I would think most people could read the information above and understand how he went undrafted. I had originally stated in the Cover 1 article that he was a Day 3 pick based on his medicals. However, due to his poor Combine showing along with NFL teams’ inability to examine him, his stock plummeted.
He was worth a late-round draft choice at best due to the injuries, but considering that the Bills got him as a UDFA allows them to win this signing even if he doesn’t pan out. They have him on the hook for three years at an insanely cheap rate but don’t have anything invested into him.
Looking back into the Cover 1 analysis is this nugget:
“The research supports that those that come into the league with a pre-existing back injury were less likely to be drafted and have shorter careers when compared to a control group. Interestingly, when compared to a control group, it indicated that there was no difference in performance. It must also be highlighted that those drafted later have a lesser chance to make a team. In turn, the team is less likely to place resources into keeping that player around compared to a high draft pick.”
Adams is the embodiment of that paragraph above. Every fan has seen multiple players start out as an UDFA and have a long career such as recently retired Bills LB Lorenzo Alexander. But he already starts his journey several steps behind. This will be an uphill battle for Adams to make the roster in 2020. He has the potential to play at the next level and even start based off his 2016 performance. He could regain some of that form and consistency that originally had him pegged as a first-round talent.
Looking at his overall injury history, the back injury scares me the most. The research listed above and in the Cover 1 article is not favorable. Yes, players can and do return after back surgeries, but how long that player lasts performing at a high level is something entirely different. Do not be surprised if Adams shows up on the injury report with back issues. The other issues such as the hamstring is always concerning, but is more of a routine matter than anything chronic.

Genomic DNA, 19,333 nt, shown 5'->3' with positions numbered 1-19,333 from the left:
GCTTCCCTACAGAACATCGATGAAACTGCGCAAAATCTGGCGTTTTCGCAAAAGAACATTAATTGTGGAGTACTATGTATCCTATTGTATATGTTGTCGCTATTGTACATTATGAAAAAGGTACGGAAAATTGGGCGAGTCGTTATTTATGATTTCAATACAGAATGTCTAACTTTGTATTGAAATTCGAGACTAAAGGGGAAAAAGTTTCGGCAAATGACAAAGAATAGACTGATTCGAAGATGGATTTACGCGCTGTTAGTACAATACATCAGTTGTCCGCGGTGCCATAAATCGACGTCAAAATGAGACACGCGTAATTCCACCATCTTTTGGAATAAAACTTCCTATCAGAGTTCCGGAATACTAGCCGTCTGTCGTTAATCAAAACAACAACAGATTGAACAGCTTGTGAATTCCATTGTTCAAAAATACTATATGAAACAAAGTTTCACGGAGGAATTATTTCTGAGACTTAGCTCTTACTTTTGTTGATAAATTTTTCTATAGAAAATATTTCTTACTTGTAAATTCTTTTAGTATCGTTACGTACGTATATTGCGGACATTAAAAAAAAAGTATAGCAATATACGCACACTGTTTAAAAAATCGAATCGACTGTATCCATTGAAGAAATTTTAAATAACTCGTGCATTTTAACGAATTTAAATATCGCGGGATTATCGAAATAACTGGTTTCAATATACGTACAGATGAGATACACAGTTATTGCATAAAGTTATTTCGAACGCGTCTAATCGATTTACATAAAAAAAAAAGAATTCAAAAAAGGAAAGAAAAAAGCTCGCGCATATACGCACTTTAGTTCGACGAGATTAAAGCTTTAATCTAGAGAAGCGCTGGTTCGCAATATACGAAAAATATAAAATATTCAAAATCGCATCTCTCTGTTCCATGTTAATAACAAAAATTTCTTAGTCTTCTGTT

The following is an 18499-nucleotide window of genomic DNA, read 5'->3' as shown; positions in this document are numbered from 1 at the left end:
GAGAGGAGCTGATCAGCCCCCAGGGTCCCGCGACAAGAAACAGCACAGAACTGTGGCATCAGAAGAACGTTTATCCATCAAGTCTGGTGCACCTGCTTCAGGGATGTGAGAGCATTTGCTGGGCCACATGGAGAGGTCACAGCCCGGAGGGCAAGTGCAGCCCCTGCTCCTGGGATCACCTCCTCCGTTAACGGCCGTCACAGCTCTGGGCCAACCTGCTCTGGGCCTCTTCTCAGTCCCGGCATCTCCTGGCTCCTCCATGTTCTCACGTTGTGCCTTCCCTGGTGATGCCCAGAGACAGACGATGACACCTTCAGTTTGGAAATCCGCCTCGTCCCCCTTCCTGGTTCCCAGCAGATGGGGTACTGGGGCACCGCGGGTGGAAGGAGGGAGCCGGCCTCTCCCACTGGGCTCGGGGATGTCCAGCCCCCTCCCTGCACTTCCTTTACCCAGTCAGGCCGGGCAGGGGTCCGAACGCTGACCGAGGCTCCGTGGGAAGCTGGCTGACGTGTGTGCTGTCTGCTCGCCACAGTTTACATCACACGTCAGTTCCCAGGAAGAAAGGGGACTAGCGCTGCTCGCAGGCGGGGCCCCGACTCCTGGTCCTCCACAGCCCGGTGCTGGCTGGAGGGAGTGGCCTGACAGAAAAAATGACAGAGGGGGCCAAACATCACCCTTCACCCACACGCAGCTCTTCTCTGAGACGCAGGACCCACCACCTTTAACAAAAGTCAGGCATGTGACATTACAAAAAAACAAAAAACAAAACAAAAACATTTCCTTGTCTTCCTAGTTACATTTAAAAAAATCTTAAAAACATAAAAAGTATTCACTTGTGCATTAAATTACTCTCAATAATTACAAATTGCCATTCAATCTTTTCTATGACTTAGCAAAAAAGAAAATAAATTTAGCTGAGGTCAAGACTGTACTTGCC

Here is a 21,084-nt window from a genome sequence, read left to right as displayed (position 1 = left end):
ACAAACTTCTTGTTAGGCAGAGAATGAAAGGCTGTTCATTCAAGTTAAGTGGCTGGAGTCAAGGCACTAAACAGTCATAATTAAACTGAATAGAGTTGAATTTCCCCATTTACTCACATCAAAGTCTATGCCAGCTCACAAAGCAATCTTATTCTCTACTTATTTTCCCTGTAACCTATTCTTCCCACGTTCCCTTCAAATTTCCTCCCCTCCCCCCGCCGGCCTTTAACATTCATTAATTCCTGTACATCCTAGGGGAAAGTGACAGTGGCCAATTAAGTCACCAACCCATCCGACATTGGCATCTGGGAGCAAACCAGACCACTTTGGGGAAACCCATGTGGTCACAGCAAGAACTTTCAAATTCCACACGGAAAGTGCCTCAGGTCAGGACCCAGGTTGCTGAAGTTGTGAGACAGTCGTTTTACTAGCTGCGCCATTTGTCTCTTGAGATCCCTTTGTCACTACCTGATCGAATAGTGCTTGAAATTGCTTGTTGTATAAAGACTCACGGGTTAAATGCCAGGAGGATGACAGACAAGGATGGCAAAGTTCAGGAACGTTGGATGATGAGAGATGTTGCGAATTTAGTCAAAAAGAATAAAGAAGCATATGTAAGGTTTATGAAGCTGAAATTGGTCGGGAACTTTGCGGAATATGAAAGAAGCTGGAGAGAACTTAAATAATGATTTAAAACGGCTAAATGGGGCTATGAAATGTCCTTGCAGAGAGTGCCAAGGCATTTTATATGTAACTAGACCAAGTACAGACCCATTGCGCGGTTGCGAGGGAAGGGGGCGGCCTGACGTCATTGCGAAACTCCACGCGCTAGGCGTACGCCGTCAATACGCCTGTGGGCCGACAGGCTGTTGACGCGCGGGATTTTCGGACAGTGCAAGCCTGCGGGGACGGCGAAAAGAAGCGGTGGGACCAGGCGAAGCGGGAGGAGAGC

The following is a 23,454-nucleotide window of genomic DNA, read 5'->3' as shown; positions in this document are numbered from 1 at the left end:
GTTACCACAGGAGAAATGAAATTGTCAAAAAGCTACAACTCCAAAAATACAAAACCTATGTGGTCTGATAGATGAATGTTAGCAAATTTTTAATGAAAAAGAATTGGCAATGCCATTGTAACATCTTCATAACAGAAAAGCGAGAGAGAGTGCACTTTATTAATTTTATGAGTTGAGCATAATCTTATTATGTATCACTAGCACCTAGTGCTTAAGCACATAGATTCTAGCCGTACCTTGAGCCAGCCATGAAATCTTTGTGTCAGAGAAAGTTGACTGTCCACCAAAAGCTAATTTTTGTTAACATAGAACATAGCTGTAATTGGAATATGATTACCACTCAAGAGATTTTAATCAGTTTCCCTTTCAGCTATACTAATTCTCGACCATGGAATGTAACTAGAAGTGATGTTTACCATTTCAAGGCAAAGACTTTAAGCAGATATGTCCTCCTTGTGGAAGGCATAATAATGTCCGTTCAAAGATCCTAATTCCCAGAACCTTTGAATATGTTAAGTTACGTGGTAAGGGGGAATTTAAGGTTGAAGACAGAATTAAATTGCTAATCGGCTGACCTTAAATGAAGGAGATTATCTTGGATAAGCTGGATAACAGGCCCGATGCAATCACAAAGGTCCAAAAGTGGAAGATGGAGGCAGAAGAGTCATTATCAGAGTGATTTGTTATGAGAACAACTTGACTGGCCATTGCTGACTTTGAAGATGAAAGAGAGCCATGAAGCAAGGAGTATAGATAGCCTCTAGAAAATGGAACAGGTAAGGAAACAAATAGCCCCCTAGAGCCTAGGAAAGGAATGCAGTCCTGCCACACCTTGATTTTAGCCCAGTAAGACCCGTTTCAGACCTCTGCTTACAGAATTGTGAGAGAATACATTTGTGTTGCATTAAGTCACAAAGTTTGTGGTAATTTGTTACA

It’s quite possible his career could mimic that of former Bills tackle Seantrel Henderson. If you recall, Henderson dropped in the draft due to several medical concerns along with frequent suspensions stemming from marijuana use. Despite getting picked in the seventh round in 2014 that year, he started in all 16 games. He continued to play until this year with the Houston Texans despite dealing with several other health issues throughout his career.
Adams could have a trajectory similar to Henderson; find the right team to stick with and remain healthy enough to prove his worth. Henderson has had himself a decent career thus far, but is far from the game-changing tackle prospect he once was. If Adams is anywhere near Henderson’s career, I would consider that a success. Anything on top of that is an added bonus.
Overall, this could be a great signing for the Bills as it’s a low-risk, high-reward scenario, but it’s dependent on Adams’s health and his ability to adjust to the next level.